FIG. 1 is a schematic view of an internal combustion engine for motor vehicles fitting a detection system according to this invention,

FIG. 2 is a schematic view of the phonic wheel shown by the arrow II in FIG. 1,

FIG. 3 is a constructive variant of the wheel shown in FIG. 2 and,

FIGS. 4 and 5 are schematic diagrams showing the operation of the system according to this invention.

DETAILED DESCRIPTION OF THE INVENTION

With reference to FIG. 1, the reference number 10 indicates an internal combustion reciprocating engine for motor vehicles, with four cylinders indicated by C1, C2, C3 and C4. The engine 10 has a crankshaft 12 onto which a flywheel 14 with an external toothing 16 is fitted, said flywheel during the explosion stroke of the engine engaging a pinion 18, said pinion being turned by a starter motor 20. Moreover, the engine 10 comprises at least one camshaft 22 equipped with cams 24 controlling the opening of the intake valves and exhaust valves (not illustrated) of engine 10. A first sensor 28 located is facing the external toothing 16 of the flywheel 14 in a stationary position; said sensor outputs an electrical signal indicating the frequency of revolution of the crankshaft 12. A second sensor 30 is located facing the outer edge of phonic wheel 26. The signals output by sensors 28, 30 are sent to a electronic control unit 32 which controls the injection of fuel via the injectors (not illustrated) associated to the respective cylinders of engine 10. With reference to FIG. 2, the phonic wheel 26 is split into a number of sectors which is equal to the number of cylinders of the engine 10, all having the same angular extension. In the illustrated example, the phonic wheel 26 has four sectors, S1, S2, S3 and S4 each with an angular extension of 90. The wheel 26 has arranged on its outer edge a plurality of projections or recesses 34. Each sector S1, S2, S3 and S4 has a number of projections or recesses 34 which is different from the those of the other sectors. Each sector has a first section in which the projections or recesses 34 are reciprocally distanced by a constant pitch and a residual section in which the residual pitch is equal to the pitch between the projections or the recesses in the following sector. The phonic wheel 26 is fastened to the camshaft 22 in such a way that each sector S1, S2, S3 and S4 corresponds to a stroke of a respective cylinder of the engine. For example, the sectors S1, S2, S3 and S4 could be related to the stroke of cylinders C1, C2, C3 and C4, respectively. More precisely, the period of time during which the sector S1 transits in correspondence to sensor 30 during the revolution in the direction shown by the arrow 36 in FIG. 2 is exactly correlated to a precise stroke of the engine in the respective cylinder. For example, the sectors could be correlated with a compression stroke whereas the passage of each sector S1, S2, S3 and S4 in correspondence to sensor 30 indicates that the compression stroke is in progress in the respective cylinders C1, C2, C3 and C4. The projections of the recesses 34 are made in such a way that the first pitch variation inside each sector indicates that the respective cylinder has reached a dead-centre.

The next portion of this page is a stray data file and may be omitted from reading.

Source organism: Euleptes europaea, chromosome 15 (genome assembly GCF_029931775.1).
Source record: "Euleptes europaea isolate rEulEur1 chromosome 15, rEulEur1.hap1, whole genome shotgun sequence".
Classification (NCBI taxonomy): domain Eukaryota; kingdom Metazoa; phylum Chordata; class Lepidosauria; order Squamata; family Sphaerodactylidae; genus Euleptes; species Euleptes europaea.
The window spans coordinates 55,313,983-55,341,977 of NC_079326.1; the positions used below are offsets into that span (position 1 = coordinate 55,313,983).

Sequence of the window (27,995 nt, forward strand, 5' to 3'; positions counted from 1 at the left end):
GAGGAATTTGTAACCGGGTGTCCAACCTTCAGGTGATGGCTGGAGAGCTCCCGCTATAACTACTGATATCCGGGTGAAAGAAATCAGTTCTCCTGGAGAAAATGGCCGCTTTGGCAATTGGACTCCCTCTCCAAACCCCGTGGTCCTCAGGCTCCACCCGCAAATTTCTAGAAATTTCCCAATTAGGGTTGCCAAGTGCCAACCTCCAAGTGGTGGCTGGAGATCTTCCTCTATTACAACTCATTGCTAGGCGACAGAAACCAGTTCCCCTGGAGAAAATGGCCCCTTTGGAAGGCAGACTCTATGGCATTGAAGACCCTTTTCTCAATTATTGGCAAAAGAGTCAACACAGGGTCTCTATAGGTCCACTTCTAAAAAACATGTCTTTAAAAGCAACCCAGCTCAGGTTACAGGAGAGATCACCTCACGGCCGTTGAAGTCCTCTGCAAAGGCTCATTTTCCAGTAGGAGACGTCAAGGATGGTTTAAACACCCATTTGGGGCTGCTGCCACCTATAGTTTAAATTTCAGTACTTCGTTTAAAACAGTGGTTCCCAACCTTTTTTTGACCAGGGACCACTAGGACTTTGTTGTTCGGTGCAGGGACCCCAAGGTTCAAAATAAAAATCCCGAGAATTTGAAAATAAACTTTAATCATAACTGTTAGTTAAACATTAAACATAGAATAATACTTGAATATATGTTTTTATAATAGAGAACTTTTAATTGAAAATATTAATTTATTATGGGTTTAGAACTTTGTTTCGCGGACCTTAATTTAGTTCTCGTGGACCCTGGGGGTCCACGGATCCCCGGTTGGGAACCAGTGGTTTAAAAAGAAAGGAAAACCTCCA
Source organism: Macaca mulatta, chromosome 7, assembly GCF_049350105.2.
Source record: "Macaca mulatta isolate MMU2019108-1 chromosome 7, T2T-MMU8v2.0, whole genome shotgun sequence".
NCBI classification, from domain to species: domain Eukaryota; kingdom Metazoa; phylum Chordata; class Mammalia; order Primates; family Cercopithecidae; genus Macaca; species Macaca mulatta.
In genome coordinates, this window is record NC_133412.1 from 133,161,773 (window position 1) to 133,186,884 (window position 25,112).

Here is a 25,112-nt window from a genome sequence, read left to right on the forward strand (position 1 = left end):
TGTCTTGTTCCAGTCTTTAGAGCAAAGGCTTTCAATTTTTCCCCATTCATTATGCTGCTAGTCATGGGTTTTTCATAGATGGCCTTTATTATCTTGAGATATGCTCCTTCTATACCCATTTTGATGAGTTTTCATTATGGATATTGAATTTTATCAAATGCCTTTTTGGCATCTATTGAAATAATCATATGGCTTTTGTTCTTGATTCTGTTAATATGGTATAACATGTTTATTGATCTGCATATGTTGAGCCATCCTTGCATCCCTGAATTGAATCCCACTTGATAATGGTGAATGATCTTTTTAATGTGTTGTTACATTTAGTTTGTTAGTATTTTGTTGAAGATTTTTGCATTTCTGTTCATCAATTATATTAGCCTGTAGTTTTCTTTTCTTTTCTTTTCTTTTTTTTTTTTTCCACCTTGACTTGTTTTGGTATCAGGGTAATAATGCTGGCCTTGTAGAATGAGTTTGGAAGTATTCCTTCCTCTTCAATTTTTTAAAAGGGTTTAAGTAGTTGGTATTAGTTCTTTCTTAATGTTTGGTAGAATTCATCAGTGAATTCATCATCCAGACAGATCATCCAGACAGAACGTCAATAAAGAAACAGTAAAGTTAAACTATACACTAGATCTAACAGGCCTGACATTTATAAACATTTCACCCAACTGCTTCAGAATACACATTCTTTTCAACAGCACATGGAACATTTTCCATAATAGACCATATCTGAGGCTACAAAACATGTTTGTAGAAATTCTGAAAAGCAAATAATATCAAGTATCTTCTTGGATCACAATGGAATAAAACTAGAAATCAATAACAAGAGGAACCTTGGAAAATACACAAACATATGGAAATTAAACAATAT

FIG. 4 schematically illustrates the plan development of the phonic wheel 26 and the relation between said phonic wheel and the strokes of cylinders C1, C2, C3 and C4. The sensor 30 associated with the phonic wheel 36 is, for example, a Hall-effect sensor which provides an electrical signal to the electronic control unit 32 indicating the frequency of passage of the projections or recesses 34. Moreover, the electronic control unit 32 receives from the sensor 28 an electrical signal indicating the frequency of passage of the teeth of the flywheel 14 in correspondence to the sensor 28. The ratio between the speed of revolution of the camshaft 22 and that of the crankshaft 12 is fixed (typically, it is equal to 1:2). Consequently, the ratio between the signal from the sensor 30 and the signal from the sensor 28 is independent from the speed of revolution of the engine and univocally identifies a sector S1, S2, S3 or S4. Consequently, the electronic control unit 32, on the basis of the ratio between the signals from the sensors 30 and 28, is able to identify which sector of the phonic wheel 26 is in correspondence to the sensor 30 and, consequently, which cylinder C1, C2, C3 and C4 is at compression stroke. Consequently, the ratio between the signals from the sensors 30 and 28 identifies the stroke of the engine and a variation of said ratio indicates the dead-centres of the cycle. Consequently, the electronic control unit 32 can control the injectors in a timed and sequential fashion, preventing the injection of fuel in cylinders which at the moment of injection are not in the currect stroke.